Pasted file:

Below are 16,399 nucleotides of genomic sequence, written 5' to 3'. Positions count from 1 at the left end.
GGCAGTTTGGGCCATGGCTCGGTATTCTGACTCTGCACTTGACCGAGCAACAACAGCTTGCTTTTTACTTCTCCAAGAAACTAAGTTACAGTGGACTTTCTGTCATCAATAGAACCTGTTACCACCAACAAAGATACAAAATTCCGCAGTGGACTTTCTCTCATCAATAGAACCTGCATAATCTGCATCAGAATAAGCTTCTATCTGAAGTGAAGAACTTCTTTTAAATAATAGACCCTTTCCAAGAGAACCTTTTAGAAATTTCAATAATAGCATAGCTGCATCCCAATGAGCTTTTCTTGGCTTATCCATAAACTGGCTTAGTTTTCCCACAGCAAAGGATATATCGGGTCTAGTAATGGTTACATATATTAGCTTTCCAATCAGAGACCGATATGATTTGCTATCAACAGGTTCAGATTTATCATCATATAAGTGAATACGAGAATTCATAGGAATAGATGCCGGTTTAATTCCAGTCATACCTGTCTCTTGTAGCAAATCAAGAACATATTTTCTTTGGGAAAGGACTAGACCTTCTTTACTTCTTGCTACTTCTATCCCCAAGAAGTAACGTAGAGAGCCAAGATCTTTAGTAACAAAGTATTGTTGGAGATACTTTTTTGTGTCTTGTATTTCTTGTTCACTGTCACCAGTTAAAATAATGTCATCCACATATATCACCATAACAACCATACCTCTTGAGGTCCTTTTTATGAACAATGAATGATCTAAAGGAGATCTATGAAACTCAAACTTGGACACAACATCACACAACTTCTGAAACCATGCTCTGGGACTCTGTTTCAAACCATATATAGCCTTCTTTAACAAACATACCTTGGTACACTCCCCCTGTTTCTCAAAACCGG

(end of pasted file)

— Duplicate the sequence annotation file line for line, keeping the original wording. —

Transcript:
Below are 16,399 nucleotides of genomic sequence, written 5' to 3'. Positions count from 1 at the left end.
GGCAGTTTGGGCCATGGCTCGGTATTCTGACTCTGCACTTGACCGAGCAACAACAGCTTGCTTTTTACTTCTCCAAGAAACTAAGTTACAGTGGACTTTCTGTCATCAATAGAACCTGTTACCACCAACAAAGATACAAAATTCCGCAGTGGACTTTCTCTCATCAATAGAACCTGCATAATCTGCATCAGAATAAGCTTCTATCTGAAGTGAAGAACTTCTTTTAAATAATAGACCCTTTCCAAGAGAACCTTTTAGAAATTTCAATAATAGCATAGCTGCATCCCAATGAGCTTTTCTTGGCTTATCCATAAACTGGCTTAGTTTTCCCACAGCAAAGGATATATCGGGTCTAGTAATGGTTACATATATTAGCTTTCCAATCAGAGACCGATATGATTTGCTATCAACAGGTTCAGATTTATCATCATATAAGTGAATACGAGAATTCATAGGAATAGATGCCGGTTTAATTCCAGTCATACCTGTCTCTTGTAGCAAATCAAGAACATATTTTCTTTGGGAAAGGACTAGACCTTCTTTACTTCTTGCTACTTCTATCCCCAAGAAGTAACGTAGAGAGCCAAGATCTTTAGTAACAAAGTATTGTTGGAGATACTTTTTTGTGTCTTGTATTTCTTGTTCACTGTCACCAGTTAAAATAATGTCATCCACATATATCACCATAACAACCATACCTCTTGAGGTCCTTTTTATGAACAATGAATGATCTAAAGGAGATCTATGAAACTCAAACTTGGACACAACATCACACAACTTCTGAAACCATGCTCTGGGACTCTGTTTCAAACCATATATAGCCTTCTTTAACAAACATACCTTGGTACACTCCCCCTGTTTCTCAAAACCGG